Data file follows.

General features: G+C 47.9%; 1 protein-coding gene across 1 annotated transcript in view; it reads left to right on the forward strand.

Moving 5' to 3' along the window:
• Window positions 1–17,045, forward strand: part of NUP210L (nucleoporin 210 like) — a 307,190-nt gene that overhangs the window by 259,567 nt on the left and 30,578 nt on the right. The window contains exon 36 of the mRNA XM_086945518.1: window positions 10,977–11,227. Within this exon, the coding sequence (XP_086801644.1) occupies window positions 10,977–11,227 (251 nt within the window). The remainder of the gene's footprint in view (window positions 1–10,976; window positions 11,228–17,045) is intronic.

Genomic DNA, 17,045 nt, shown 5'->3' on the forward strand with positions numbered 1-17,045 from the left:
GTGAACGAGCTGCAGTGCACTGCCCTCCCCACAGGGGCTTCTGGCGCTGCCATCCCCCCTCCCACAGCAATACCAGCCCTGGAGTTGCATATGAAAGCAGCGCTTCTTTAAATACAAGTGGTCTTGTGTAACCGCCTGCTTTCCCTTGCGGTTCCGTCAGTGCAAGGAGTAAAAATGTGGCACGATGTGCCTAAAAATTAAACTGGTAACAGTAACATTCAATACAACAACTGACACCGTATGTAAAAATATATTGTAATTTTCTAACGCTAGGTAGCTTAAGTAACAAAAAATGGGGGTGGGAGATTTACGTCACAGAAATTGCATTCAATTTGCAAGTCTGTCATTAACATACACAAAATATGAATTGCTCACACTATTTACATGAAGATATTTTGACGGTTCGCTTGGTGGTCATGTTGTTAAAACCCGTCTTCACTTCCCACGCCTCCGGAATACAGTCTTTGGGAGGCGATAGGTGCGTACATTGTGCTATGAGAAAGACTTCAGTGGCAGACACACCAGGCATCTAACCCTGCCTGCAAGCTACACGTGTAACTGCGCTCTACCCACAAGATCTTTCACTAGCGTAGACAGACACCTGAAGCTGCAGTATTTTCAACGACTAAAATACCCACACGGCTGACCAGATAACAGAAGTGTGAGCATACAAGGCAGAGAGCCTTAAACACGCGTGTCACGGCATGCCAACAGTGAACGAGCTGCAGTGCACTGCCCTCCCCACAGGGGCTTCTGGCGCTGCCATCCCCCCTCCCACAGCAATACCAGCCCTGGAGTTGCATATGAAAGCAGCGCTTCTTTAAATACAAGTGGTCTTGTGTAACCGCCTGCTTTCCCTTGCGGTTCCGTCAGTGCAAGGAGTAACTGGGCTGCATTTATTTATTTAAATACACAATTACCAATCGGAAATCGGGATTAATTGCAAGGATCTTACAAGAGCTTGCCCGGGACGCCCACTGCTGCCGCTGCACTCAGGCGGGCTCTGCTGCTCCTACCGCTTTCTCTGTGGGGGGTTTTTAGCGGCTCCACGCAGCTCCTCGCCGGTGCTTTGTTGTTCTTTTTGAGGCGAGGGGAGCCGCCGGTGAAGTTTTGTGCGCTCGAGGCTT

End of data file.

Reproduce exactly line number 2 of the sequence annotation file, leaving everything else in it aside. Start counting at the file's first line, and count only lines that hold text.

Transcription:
Moving 5' to 3' along the window: